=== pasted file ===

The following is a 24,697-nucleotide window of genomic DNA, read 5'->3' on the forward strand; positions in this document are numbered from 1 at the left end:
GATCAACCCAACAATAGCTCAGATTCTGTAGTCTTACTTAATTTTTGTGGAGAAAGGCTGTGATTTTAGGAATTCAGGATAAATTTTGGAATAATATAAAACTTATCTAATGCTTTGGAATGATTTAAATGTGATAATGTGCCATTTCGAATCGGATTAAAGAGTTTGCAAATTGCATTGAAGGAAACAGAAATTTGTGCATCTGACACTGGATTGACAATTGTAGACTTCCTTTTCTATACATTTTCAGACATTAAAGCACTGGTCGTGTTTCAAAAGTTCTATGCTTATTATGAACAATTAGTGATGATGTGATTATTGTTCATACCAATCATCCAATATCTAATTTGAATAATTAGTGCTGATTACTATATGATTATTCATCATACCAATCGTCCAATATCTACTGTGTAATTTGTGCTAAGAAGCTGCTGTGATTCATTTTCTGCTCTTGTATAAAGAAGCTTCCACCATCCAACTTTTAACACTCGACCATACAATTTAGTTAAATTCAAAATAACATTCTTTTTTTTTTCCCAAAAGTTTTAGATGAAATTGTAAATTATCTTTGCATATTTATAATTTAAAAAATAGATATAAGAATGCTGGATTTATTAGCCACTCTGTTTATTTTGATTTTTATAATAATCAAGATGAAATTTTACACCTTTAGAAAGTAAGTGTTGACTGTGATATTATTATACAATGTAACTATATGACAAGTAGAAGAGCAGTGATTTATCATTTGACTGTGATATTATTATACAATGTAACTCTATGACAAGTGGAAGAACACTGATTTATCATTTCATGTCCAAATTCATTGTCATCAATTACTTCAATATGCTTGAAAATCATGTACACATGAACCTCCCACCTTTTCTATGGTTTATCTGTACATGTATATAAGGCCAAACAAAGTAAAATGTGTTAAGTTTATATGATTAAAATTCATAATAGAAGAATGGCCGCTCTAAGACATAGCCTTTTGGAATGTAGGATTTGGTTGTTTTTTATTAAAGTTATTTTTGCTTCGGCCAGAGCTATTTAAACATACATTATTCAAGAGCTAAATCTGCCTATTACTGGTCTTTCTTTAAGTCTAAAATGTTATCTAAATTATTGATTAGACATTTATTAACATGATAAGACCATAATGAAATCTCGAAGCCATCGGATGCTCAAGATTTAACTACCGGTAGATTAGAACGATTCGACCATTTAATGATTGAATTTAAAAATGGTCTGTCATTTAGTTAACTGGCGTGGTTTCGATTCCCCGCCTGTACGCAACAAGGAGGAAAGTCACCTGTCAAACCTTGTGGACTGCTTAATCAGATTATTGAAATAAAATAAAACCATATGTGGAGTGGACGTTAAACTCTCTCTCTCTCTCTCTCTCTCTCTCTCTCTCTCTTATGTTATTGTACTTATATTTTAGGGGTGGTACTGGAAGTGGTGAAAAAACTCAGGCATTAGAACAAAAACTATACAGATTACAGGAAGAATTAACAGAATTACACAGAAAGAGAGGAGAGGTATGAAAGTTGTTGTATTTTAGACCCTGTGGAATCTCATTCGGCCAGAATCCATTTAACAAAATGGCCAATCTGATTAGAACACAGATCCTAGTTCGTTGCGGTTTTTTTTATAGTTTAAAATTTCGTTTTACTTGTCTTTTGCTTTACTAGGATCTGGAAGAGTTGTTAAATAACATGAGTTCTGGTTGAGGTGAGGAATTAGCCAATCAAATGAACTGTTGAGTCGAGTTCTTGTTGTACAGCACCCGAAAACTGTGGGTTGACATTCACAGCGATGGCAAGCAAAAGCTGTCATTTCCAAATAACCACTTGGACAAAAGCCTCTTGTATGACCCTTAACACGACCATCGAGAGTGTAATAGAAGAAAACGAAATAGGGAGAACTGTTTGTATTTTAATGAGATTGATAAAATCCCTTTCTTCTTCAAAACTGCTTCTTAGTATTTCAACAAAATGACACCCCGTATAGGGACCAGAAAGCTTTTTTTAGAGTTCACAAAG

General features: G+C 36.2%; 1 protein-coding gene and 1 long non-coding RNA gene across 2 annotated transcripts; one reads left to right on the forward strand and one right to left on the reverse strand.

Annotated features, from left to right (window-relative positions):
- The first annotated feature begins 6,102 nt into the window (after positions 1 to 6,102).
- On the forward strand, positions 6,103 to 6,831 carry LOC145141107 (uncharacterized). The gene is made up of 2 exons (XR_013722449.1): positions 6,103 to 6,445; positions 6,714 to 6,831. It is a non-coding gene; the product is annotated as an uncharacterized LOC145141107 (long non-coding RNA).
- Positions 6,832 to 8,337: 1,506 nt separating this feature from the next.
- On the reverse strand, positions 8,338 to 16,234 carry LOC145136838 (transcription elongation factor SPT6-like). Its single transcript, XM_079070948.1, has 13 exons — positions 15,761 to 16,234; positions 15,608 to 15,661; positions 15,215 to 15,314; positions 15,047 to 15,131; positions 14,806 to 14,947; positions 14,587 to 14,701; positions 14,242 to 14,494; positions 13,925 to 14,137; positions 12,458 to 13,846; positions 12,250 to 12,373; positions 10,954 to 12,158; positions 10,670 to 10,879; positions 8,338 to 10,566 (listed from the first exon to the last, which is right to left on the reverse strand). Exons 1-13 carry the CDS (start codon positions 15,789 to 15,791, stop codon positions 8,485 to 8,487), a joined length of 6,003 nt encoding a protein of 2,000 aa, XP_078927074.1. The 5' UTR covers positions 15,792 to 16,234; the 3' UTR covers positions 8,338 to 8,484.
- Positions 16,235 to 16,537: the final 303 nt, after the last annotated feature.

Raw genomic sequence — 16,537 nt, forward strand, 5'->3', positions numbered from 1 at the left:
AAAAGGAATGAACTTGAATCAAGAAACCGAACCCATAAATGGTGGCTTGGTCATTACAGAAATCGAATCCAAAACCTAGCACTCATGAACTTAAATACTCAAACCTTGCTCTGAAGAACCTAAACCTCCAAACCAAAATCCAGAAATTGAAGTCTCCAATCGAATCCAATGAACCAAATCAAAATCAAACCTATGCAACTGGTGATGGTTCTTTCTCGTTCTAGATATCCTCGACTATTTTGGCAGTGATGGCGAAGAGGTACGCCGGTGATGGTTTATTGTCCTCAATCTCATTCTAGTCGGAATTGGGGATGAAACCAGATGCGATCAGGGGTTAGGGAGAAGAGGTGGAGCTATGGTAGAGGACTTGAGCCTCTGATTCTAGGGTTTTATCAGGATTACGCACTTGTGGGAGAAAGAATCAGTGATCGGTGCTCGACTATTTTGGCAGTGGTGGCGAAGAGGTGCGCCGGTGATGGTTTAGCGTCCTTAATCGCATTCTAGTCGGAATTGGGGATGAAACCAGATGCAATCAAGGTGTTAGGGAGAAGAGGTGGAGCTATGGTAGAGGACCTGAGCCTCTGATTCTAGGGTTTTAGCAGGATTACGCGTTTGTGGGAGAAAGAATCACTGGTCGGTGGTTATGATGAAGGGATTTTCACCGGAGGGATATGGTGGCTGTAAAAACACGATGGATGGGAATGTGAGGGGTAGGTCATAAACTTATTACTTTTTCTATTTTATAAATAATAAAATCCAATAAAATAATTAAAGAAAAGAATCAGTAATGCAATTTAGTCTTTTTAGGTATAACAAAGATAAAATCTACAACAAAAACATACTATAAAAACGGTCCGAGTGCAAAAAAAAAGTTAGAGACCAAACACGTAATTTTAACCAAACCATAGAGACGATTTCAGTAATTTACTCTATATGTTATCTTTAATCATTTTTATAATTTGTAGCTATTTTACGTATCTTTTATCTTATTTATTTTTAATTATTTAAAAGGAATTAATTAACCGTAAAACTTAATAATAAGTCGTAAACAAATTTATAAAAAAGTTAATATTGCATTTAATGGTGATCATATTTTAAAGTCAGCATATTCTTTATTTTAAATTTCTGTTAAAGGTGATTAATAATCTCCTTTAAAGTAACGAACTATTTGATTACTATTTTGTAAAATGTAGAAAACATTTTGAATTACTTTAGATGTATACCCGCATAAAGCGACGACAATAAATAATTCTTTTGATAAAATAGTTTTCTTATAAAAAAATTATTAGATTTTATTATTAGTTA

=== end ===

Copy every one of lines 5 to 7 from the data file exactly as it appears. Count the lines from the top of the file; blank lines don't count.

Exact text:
- The first annotated feature begins 6,102 nt into the window (after positions 1 to 6,102).
- On the forward strand, positions 6,103 to 6,831 carry LOC145141107 (uncharacterized). The gene is made up of 2 exons (XR_013722449.1): positions 6,103 to 6,445; positions 6,714 to 6,831. It is a non-coding gene; the product is annotated as an uncharacterized LOC145141107 (long non-coding RNA).
- Positions 6,832 to 8,337: 1,506 nt separating this feature from the next.